Chung Mong-koo

Chung Mong-koo (born March 19, 1938, in Gangwon Province) is a South Korean business magnate who is the chairman and CEO of Hyundai Motor Group. The Hyundai Motor Group consists of 42 subsidiaries and is the second largest Chaebol in South Korea. Chung succeeded his father, Chung Ju-yung, the founder of the conglomerate known as the Hyundai Group. When the conglomerate split into several parts in 1999, Chung Mong-koo took over the Hyundai Motor division. He is the eldest surviving son of Chung Ju-yung's eight sons.

He was convicted of embezzlement and breach of fiduciary duty in February 2007,[2] but was given a suspended sentence and was fully pardoned by President Lee Myung-bak.[3]

As of March 2014, his net worth was $6.8 billion according to Forbes.[1]


Professional experience

He also owns INNOCEAN Worldwide, an ad & marketing agency, with his eldest daughter Chung Sung-yi.[4]


Chung is described as a "vigorous septuagenarian" who comes to work at 6:30 a.m. and "personally heads monthly quality reviews with senior executives".[5]

Although he only holds 5.2% of Hyundai Motor’s stock, Chung "wields disproportionately strong control" and is able to control its board thanks to a complex corporate governance arrangements in which Hyundai Motor owns 34% of Kia, which owns 16.9% of Mobis, which in turn owns 20.8% of Hyundai Motor. This means that "because the companies essentially control each other, no outside shareholder is strong enough to name board members".[5]


2007 embezzlement conviction

In 2006, he and his family were targeted by the Seoul Supreme Prosecutor's Office as part of an investigation into embezzling 100 billion won ($106 million) from Hyundai to create slush funds to bribe officials.[6] Despite a travel ban, Chung left South Korea in April 2006. Chung was arrested on 28 April 2006 on charges related to embezzlement and other corruption.[7][8]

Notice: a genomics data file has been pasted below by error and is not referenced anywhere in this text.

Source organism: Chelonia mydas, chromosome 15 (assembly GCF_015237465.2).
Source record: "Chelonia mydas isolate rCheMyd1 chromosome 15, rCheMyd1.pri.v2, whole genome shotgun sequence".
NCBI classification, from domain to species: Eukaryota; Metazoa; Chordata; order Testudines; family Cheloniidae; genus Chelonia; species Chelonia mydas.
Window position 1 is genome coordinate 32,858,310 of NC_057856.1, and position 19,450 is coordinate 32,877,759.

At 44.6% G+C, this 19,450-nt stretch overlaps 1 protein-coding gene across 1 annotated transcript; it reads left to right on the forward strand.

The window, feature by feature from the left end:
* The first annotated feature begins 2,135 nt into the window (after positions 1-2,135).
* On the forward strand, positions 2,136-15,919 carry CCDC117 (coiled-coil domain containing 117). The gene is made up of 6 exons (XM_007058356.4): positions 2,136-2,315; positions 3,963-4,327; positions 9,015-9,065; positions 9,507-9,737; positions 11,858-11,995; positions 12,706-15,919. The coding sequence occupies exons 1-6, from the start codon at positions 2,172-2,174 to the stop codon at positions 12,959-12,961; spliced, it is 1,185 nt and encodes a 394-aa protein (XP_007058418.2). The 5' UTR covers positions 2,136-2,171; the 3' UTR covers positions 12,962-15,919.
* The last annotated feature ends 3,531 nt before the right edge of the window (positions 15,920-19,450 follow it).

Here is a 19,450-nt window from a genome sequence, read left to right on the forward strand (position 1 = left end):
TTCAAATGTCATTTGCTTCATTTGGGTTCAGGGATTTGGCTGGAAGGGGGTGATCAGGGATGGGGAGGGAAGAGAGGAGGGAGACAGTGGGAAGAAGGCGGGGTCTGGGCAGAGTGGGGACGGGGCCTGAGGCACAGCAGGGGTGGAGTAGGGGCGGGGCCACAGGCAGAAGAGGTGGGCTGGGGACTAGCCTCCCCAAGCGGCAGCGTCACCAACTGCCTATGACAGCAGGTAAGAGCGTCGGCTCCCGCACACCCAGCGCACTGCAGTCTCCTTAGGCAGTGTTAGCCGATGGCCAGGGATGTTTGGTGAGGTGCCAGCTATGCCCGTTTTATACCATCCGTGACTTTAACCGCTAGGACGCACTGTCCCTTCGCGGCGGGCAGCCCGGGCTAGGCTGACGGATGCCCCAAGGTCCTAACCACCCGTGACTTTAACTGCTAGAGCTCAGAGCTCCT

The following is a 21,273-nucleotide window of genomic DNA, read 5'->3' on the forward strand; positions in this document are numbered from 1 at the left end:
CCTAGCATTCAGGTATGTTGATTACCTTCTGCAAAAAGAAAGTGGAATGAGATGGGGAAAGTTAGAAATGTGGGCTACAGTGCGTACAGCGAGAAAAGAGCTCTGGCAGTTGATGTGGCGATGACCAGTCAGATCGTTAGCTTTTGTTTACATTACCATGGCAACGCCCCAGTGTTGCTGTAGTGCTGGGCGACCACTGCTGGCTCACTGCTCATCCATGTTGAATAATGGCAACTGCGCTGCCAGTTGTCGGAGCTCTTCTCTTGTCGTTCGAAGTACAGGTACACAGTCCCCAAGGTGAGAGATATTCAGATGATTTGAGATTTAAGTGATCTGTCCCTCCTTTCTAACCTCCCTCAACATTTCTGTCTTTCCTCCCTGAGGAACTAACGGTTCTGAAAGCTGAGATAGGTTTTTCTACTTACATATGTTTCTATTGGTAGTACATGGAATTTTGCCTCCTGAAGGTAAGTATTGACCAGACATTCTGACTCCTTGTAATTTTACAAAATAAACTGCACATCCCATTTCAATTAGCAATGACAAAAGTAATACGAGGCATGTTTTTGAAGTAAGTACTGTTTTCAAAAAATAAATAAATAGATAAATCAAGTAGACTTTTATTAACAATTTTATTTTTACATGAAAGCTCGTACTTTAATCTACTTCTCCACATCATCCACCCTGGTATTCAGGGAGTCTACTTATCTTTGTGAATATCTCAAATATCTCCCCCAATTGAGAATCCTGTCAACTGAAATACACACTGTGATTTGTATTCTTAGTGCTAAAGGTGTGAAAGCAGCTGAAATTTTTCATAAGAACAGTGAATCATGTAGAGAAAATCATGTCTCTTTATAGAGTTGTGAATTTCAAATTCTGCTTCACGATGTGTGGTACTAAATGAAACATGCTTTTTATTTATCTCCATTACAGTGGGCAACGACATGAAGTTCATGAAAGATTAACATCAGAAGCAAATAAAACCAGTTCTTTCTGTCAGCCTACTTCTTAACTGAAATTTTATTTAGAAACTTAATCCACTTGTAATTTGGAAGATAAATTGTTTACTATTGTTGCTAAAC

On 5 February 2007 he was convicted of embezzlement and breach of fiduciary duty for selling securities to his son Chung Eui-sun at below-market prices. He was sentenced to three years in prison.[2] Chung remained free on bail while he appealed the sentence.[9] On September 6, 2007, Chief Judge Lee Jae-hong ruled to suspend the sentence of Chung Mong-koo (in consideration of the huge economic impact of imprisonment), ordering instead of a 3-year jail term, community service and a $1 billion[citation needed] donation to charity.[3]

The trial was seen as "a victory for transparency and rule of law in South Korea",[10] but on August 15, 2008, South Korean President Lee Myung-bak granted him a special pardon to allow Chung to continue to contribute to the development of Hyundai Motor Group as well as the Korean economy.[11]


His only son Chung Eui-sun is his "heir apparent", despite his relatively unproven business and leadership skills. According to Bloomberg, "no one can assess how Eui Sun will perform when he becomes chairman because his father keeps him on a tight leash".[5]

Furthermore, in 2011, he was accused of nepotism[5] when Ozen, a bakery cafe whose advisors included his three daughters Sung-yi, Myung-yi, and Yun-yi, set up shop in company buildings.[12] Ozen eventually closed in 2012.[13]

Awards and honors

See also


  1. ^ a b Brown, Abram (March 3, 2014). "Forbes Billionaires: Full List Of The World's 500 Richest People". Forbes.
  2. ^ a b Seonjin Cha (5 February 2007). "Hyundai Motor's Chung Found Guilty of Embezzlement". Bloomberg.
  3. ^ a b "Guilty Hyundai boss escapes jail". BBC News. 6 September 2007.
  4. ^ David Kiley (April 25, 2011). "Innocean Strives to Be Known as More Than Hyundai Agency". AdAge.
  5. ^ a b c d John Lippert; Alan Ohnsman; Rose Kim (March 1, 2012). "Billionaire Chung Proving Hyundai No Joke Aiming for BMW". Bloomberg Business.
  6. ^ Kim Jong-moon, Chun Su-jin (28 March 2006). "Hyundai case widens with official's arrest". JoongAng Daily.
  7. ^ Olson, Kelly (28 April 2006). "Hyundai Chairman Chung Mong-Koo Arrested". Associated Press.
  8. ^ Sang-Hun, Choe (28 April 2006). "South Korea Arrests Head of Hyundai Motor". New York Times.
  9. ^ Cheon Jong-woo (5 February 2007). "Hyundai Motor chairman sentenced to 3 yrs in jail". Reuters. Archived from the original on 10 March 2007.
  10. ^ Ishaan Tharoor (August 10, 2010). "Top 10 CEO Scandals: Chung Mong Koo, Hyundai Motor". Time magazine.
  11. ^ Jin Hyun-joo (March 30, 2010). "Amnesty clears the way for Lee's comeback to Samsung top job". Korea Herald.
  12. ^ "Conglomerate offspring compete in rising bakery cafe sector". The Dong-a Ilbo. November 2, 2011.
  13. ^ Kim Su-heon (October 13, 2012). "Big bakeries roll on despite absence of chaebol daughters". Hankyoreh.

External links